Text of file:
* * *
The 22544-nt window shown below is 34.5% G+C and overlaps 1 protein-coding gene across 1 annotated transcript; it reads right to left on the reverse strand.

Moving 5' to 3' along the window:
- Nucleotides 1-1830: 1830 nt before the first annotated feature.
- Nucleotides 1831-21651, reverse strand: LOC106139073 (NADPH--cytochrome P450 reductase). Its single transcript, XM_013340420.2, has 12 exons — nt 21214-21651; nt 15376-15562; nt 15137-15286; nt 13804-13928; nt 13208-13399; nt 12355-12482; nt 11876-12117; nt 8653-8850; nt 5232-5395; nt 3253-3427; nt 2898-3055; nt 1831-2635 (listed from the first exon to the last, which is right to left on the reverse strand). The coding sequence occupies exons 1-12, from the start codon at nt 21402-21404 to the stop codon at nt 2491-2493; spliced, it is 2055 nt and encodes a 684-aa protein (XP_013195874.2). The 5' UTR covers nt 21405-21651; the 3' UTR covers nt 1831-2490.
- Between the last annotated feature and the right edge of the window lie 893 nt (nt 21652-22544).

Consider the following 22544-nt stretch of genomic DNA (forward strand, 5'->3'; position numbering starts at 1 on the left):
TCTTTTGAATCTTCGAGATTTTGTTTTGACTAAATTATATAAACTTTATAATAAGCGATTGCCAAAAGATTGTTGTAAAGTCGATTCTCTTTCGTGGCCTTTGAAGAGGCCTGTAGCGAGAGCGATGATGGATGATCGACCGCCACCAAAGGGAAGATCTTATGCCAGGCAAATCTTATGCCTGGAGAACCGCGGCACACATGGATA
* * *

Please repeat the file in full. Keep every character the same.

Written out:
The 22544-nt window shown below is 34.5% G+C and overlaps 1 protein-coding gene across 1 annotated transcript; it reads right to left on the reverse strand.

Moving 5' to 3' along the window:
- Nucleotides 1-1830: 1830 nt before the first annotated feature.
- Nucleotides 1831-21651, reverse strand: LOC106139073 (NADPH--cytochrome P450 reductase). Its single transcript, XM_013340420.2, has 12 exons — nt 21214-21651; nt 15376-15562; nt 15137-15286; nt 13804-13928; nt 13208-13399; nt 12355-12482; nt 11876-12117; nt 8653-8850; nt 5232-5395; nt 3253-3427; nt 2898-3055; nt 1831-2635 (listed from the first exon to the last, which is right to left on the reverse strand). The coding sequence occupies exons 1-12, from the start codon at nt 21402-21404 to the stop codon at nt 2491-2493; spliced, it is 2055 nt and encodes a 684-aa protein (XP_013195874.2). The 5' UTR covers nt 21405-21651; the 3' UTR covers nt 1831-2490.
- Between the last annotated feature and the right edge of the window lie 893 nt (nt 21652-22544).

Consider the following 22544-nt stretch of genomic DNA (forward strand, 5'->3'; position numbering starts at 1 on the left):
TCTTTTGAATCTTCGAGATTTTGTTTTGACTAAATTATATAAACTTTATAATAAGCGATTGCCAAAAGATTGTTGTAAAGTCGATTCTCTTTCGTGGCCTTTGAAGAGGCCTGTAGCGAGAGCGATGATGGATGATCGACCGCCACCAAAGGGAAGATCTTATGCCAGGCAAATCTTATGCCTGGAGAACCGCGGCACACATGGATA